Before coming to study at the University of Amsterdam I had heard that there were many differences when it came to academia, some of which I learnt before I even arrived…however I would say that it is more different that I expected and it resulted in me struggling a little at the start. Therefore I thought it would be a good idea to write a blog post about it to prepare other students who want to study here.
When applying to study abroad I selected to study at the University of Amsterdam assuming that geography would be the same everywhere. However, once I got accepted I realised that in fact the UK is quite unique in teaching human and physical geography separately but under the same degree title. Instead, in most of Europe, physical geography is not a subject and instead it falls under the category of environmental science or earth sciences. This was the first issue I encountered. After much discussion with the study abroad office I was enrolled into the Sciences Faculty. I found it very difficult to find courses which I was interested in AND that I had the right prerequisites for to be able to take them. But eventually I managed to find enough courses and so that was sorted.
As I was the first UoM student to ever study in the Science Faculty there was little information on how to chose courses and how the courses ran. I eventually found out that I didn’t need to sign up for my courses online, like previous students had, but instead I needed to email my exchange coordinator at UvA and that she would enroll me.
A major difference is that you take many more courses at UvA that you do at UoM. The term is divided up into six blocks, with three blocks in semester one and another three blocks in semester two. In block 1,2, 4 and 5 you take 12 ETC credits as they are each eight weeks long and in blocks 3 and 6 you take 6 ETC credits because they are four weeks. This means that you take an overall 60 ECT credits throughout the year. In my faculty most of the courses are 6 ECT credits each, which means I take two courses at a time (except in the four week blocks). This means in total I will have studied ten different topics over the year, instead of the usual six 20 credit modules you take a Manchester.
Another difference is the teaching style in the Netherlands compared to Manchester. I tend to have mostly workcollege on my timetable, which are small working groups of 25 people or less. In these you are often assessed on how well you contribute and you are expected to enter the discussion. Moreover, you can only miss one workcollege for each course (without a valid excuse) otherwise you are unable to take the exam. Therefore I would say compared to Manchester they are stricter on attendance and contribution during tutorials. Lectures are pretty similar to UoM, each one is two hours long with a break between. However, I would say that in my lectures at UoM nobody would stop a lecturer if they are confused as lectures are a formal environment, where as at UvA students often ask questions and stop the class as the atmosphere is more relaxed.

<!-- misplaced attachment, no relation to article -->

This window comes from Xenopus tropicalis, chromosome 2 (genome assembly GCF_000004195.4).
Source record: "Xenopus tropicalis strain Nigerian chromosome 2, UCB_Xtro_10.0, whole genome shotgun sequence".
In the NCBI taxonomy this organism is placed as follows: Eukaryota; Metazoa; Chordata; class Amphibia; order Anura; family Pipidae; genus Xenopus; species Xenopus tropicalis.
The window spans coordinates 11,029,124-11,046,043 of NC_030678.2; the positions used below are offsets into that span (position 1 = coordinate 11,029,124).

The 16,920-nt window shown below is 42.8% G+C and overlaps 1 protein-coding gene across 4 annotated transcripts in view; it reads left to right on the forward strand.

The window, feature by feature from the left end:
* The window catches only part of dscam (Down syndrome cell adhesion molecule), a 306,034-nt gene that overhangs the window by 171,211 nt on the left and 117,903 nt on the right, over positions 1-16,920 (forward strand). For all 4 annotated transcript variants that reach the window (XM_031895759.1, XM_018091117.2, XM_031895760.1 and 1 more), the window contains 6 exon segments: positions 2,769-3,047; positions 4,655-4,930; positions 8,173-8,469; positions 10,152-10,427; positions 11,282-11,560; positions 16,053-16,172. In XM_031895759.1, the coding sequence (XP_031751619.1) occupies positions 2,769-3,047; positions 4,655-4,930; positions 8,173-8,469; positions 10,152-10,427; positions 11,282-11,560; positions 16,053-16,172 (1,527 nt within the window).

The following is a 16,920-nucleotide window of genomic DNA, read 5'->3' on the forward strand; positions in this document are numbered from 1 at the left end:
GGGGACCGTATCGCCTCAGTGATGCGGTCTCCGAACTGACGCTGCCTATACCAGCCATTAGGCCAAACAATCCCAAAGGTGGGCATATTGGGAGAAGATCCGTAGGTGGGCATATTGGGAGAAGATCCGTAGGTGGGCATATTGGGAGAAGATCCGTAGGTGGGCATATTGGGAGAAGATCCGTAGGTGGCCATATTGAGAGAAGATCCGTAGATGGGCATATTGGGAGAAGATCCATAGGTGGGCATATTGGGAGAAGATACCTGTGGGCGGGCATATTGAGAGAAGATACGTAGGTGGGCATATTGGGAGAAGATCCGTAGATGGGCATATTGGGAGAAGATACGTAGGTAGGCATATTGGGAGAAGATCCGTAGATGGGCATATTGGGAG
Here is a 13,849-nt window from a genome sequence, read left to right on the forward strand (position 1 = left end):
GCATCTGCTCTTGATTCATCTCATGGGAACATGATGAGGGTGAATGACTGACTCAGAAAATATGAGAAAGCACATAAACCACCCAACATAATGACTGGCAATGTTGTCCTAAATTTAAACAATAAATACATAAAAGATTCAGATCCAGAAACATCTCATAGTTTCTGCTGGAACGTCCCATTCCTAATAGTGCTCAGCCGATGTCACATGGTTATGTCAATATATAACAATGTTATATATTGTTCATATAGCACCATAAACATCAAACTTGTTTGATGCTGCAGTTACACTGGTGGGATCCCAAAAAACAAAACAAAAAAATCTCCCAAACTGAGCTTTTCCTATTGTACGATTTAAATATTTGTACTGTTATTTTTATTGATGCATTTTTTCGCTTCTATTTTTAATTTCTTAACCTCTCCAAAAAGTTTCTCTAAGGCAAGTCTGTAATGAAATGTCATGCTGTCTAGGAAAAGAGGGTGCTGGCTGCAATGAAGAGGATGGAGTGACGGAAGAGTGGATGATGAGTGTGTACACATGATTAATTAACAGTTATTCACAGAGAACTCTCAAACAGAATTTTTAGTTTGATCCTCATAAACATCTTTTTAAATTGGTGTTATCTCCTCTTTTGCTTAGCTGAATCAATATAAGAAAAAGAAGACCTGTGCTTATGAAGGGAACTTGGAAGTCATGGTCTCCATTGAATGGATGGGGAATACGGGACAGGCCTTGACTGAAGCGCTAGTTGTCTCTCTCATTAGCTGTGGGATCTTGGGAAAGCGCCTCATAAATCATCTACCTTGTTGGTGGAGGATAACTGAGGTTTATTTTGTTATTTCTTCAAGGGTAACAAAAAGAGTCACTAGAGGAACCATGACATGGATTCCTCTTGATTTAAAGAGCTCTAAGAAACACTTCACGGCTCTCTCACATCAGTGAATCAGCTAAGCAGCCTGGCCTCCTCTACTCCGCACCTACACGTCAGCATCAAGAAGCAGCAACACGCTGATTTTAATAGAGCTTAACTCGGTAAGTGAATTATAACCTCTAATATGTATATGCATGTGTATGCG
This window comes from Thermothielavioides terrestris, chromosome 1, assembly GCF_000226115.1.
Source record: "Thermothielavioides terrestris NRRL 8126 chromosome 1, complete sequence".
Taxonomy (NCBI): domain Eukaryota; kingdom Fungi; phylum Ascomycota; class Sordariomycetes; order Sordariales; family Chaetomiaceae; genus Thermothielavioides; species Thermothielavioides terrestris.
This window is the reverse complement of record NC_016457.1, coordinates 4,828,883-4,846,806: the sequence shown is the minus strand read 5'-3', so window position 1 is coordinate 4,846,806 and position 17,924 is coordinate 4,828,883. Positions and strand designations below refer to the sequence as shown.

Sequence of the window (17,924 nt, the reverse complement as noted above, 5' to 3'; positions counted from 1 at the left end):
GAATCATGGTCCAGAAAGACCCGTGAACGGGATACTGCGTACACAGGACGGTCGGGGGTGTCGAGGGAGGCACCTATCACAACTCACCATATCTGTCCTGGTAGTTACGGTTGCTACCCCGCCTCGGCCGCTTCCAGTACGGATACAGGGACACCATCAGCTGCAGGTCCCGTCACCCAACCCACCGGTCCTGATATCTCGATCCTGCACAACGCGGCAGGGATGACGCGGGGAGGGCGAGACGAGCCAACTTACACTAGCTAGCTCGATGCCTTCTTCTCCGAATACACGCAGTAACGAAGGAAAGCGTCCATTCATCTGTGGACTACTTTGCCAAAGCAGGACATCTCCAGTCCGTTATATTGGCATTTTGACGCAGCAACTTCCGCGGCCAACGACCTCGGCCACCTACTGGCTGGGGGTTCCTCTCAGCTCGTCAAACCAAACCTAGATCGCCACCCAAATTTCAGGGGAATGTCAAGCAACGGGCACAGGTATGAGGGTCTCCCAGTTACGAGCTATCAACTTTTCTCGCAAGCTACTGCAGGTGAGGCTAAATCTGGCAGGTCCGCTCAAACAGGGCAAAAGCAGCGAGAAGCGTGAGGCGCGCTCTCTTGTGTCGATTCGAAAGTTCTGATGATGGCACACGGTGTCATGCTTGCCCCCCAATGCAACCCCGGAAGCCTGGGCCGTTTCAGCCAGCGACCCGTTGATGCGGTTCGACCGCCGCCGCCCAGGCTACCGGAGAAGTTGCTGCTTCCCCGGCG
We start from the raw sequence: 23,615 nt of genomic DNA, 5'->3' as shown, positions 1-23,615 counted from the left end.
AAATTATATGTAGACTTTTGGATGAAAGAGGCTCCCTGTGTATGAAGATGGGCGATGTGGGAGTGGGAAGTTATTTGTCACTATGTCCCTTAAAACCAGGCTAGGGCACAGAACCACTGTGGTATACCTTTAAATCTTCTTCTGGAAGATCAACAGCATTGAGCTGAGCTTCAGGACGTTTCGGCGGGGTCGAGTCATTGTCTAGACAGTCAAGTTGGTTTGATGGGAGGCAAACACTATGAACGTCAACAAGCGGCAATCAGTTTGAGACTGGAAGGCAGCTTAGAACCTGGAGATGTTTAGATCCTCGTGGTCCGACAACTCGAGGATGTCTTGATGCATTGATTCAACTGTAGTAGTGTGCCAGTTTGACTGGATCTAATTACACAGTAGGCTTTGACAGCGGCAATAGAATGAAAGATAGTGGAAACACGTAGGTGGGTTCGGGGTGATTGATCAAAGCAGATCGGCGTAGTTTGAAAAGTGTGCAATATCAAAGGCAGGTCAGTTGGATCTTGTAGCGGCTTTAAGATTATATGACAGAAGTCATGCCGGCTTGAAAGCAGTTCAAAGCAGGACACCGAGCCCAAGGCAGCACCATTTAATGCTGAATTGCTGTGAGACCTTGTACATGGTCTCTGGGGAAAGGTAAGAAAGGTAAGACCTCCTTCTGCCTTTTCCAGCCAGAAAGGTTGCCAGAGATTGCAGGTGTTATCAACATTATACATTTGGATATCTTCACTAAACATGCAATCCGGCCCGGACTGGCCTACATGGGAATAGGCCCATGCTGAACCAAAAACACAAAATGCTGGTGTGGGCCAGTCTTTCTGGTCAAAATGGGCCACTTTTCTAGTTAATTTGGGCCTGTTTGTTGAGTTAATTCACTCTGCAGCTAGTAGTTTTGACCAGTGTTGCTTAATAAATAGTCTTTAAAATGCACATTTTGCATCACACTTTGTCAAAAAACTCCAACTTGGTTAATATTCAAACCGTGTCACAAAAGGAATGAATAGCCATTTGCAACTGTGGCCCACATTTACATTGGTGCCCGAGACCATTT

The work load here is also quite different to Manchester. There is TONS of group work, with each module having one or two pieces of group work. The dutch students tend to leave this to the last minute…so I’d recommend working with other internationals if you like handing things in early. I would also say, that per credit you do more work at UvA then at UoM, however the pieces tend to be smaller and turned in more frequently. I haven’t handed in any individual essays yet…the only big pieces of work are group projects. As each block is so short it also means that studying for the exam isn’t too bad because it is still fresh in your mind.
The working day is also much longer here in Amsterdam, with class being on from 9am until 9pm, which means some days I just have class in the evening. This is good because you can do whatever you want during the day, but it does make it difficult to concentrate during classes. You can also have evening exams from 6-9 pm for example. Moreover, the term dates are much longer here, term starts at the beginning of September and continues until the end of June with only two weeks off at Christmas (and of course national holidays). This is good because it means you really do get a full year abroad, rather than a seven or eight months of uni, like in the UK.
Overall, as you can probably tell from my post, the workload and schedule is quite different from Manchester – but different does not necessarily mean bad. I’m pretty sure that if you study anywhere outside of the UK it is different. Now that I am used to UvA I manage my time better, am less stressed and contribute far more than I ever have. Please don’t be put off by what I have said above about the hours, the work is manageable and I still have a great social life!